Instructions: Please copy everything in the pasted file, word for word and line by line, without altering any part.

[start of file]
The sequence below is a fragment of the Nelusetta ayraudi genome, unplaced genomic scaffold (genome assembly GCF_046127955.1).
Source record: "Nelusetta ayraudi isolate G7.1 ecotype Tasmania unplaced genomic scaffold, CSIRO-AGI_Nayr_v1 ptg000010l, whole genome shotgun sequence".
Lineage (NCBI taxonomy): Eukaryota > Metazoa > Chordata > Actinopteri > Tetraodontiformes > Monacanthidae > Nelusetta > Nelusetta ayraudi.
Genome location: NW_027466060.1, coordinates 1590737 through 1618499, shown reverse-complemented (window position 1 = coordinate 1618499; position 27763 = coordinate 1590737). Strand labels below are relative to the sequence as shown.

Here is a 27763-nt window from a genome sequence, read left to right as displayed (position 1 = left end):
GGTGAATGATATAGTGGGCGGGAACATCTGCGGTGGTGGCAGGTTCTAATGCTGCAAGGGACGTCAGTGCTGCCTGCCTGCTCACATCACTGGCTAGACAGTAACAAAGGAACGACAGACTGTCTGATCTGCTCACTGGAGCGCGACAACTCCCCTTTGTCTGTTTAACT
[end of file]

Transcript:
The sequence below is a fragment of the Nelusetta ayraudi genome, unplaced genomic scaffold (genome assembly GCF_046127955.1).
Source record: "Nelusetta ayraudi isolate G7.1 ecotype Tasmania unplaced genomic scaffold, CSIRO-AGI_Nayr_v1 ptg000010l, whole genome shotgun sequence".
Lineage (NCBI taxonomy): Eukaryota > Metazoa > Chordata > Actinopteri > Tetraodontiformes > Monacanthidae > Nelusetta > Nelusetta ayraudi.
Genome location: NW_027466060.1, coordinates 1590737 through 1618499, shown reverse-complemented (window position 1 = coordinate 1618499; position 27763 = coordinate 1590737). Strand labels below are relative to the sequence as shown.

Here is a 27763-nt window from a genome sequence, read left to right as displayed (position 1 = left end):
GGTGAATGATATAGTGGGCGGGAACATCTGCGGTGGTGGCAGGTTCTAATGCTGCAAGGGACGTCAGTGCTGCCTGCCTGCTCACATCACTGGCTAGACAGTAACAAAGGAACGACAGACTGTCTGATCTGCTCACTGGAGCGCGACAACTCCCCTTTGTCTGTTTAACT